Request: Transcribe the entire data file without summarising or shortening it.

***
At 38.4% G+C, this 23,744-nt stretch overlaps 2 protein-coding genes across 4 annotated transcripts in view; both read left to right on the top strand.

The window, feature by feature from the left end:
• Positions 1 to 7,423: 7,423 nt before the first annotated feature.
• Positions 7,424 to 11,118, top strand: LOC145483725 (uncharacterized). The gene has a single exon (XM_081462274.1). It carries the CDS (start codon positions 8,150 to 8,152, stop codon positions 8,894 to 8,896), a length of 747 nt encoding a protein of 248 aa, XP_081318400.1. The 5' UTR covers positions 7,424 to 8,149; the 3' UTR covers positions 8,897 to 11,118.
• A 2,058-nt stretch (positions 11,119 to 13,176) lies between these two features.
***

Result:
At 38.4% G+C, this 23,744-nt stretch overlaps 2 protein-coding genes across 4 annotated transcripts in view; both read left to right on the top strand.

The window, feature by feature from the left end:
• Positions 1 to 7,423: 7,423 nt before the first annotated feature.
• Positions 7,424 to 11,118, top strand: LOC145483725 (uncharacterized). The gene has a single exon (XM_081462274.1). It carries the CDS (start codon positions 8,150 to 8,152, stop codon positions 8,894 to 8,896), a length of 747 nt encoding a protein of 248 aa, XP_081318400.1. The 5' UTR covers positions 7,424 to 8,149; the 3' UTR covers positions 8,897 to 11,118.
• A 2,058-nt stretch (positions 11,119 to 13,176) lies between these two features.